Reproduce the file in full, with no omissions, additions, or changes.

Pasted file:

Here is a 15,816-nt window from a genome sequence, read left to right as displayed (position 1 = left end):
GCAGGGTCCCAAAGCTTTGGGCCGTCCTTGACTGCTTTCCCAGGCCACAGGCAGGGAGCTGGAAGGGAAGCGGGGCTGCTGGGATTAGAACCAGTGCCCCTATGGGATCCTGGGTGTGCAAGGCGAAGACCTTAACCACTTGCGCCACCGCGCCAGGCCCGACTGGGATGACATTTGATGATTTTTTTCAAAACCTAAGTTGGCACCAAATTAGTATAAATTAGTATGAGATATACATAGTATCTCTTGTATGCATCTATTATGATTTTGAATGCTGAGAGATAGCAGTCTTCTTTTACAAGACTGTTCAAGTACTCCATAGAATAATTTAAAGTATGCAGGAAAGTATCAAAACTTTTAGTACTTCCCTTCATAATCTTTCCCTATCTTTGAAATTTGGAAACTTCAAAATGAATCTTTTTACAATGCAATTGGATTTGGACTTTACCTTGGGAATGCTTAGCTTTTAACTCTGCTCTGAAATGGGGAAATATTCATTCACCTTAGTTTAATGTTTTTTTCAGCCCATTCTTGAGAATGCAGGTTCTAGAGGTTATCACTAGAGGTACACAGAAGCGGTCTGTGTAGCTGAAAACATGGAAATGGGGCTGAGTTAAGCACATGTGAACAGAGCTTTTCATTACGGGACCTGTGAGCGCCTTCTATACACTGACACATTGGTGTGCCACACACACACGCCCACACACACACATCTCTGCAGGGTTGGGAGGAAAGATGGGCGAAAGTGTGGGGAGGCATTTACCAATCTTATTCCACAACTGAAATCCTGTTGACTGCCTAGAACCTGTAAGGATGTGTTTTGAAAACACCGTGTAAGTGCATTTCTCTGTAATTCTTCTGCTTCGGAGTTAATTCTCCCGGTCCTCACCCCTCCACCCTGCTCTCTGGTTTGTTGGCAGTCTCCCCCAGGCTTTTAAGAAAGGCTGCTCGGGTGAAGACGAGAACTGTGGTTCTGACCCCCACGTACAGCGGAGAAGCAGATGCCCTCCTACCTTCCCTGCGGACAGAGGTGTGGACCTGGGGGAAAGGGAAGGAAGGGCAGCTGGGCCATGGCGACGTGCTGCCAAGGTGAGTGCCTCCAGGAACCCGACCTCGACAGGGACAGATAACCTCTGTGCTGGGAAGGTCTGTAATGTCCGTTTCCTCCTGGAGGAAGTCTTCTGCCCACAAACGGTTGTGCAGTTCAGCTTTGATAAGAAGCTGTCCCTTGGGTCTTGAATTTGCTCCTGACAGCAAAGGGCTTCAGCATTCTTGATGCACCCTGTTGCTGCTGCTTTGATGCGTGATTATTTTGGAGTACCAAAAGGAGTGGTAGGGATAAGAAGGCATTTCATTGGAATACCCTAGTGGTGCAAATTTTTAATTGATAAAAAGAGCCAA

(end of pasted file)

Here is a 15,816-nt window from a genome sequence, read left to right as displayed (position 1 = left end):
GCAGGGTCCCAAAGCTTTGGGCCGTCCTTGACTGCTTTCCCAGGCCACAGGCAGGGAGCTGGAAGGGAAGCGGGGCTGCTGGGATTAGAACCAGTGCCCCTATGGGATCCTGGGTGTGCAAGGCGAAGACCTTAACCACTTGCGCCACCGCGCCAGGCCCGACTGGGATGACATTTGATGATTTTTTTCAAAACCTAAGTTGGCACCAAATTAGTATAAATTAGTATGAGATATACATAGTATCTCTTGTATGCATCTATTATGATTTTGAATGCTGAGAGATAGCAGTCTTCTTTTACAAGACTGTTCAAGTACTCCATAGAATAATTTAAAGTATGCAGGAAAGTATCAAAACTTTTAGTACTTCCCTTCATAATCTTTCCCTATCTTTGAAATTTGGAAACTTCAAAATGAATCTTTTTACAATGCAATTGGATTTGGACTTTACCTTGGGAATGCTTAGCTTTTAACTCTGCTCTGAAATGGGGAAATATTCATTCACCTTAGTTTAATGTTTTTTTCAGCCCATTCTTGAGAATGCAGGTTCTAGAGGTTATCACTAGAGGTACACAGAAGCGGTCTGTGTAGCTGAAAACATGGAAATGGGGCTGAGTTAAGCACATGTGAACAGAGCTTTTCATTACGGGACCTGTGAGCGCCTTCTATACACTGACACATTGGTGTGCCACACACACACGCCCACACACACACATCTCTGCAGGGTTGGGAGGAAAGATGGGCGAAAGTGTGGGGAGGCATTTACCAATCTTATTCCACAACTGAAATCCTGTTGACTGCCTAGAACCTGTAAGGATGTGTTTTGAAAACACCGTGTAAGTGCATTTCTCTGTAATTCTTCTGCTTCGGAGTTAATTCTCCCGGTCCTCACCCCTCCACCCTGCTCTCTGGTTTGTTGGCAGTCTCCCCCAGGCTTTTAAGAAAGGCTGCTCGGGTGAAGACGAGAACTGTGGTTCTGACCCCCACGTACAGCGGAGAAGCAGATGCCCTCCTACCTTCCCTGCGGACAGAGGTGTGGACCTGGGGGAAAGGGAAGGAAGGGCAGCTGGGCCATGGCGACGTGCTGCCAAGGTGAGTGCCTCCAGGAACCCGACCTCGACAGGGACAGATAACCTCTGTGCTGGGAAGGTCTGTAATGTCCGTTTCCTCCTGGAGGAAGTCTTCTGCCCACAAACGGTTGTGCAGTTCAGCTTTGATAAGAAGCTGTCCCTTGGGTCTTGAATTTGCTCCTGACAGCAAAGGGCTTCAGCATTCTTGATGCACCCTGTTGCTGCTGCTTTGATGCGTGATTATTTTGGAGTACCAAAAGGAGTGGTAGGGATAAGAAGGCATTTCATTGGAATACCCTAGTGGTGCAAATTTTTAATTGATAAAAAGAGCCAA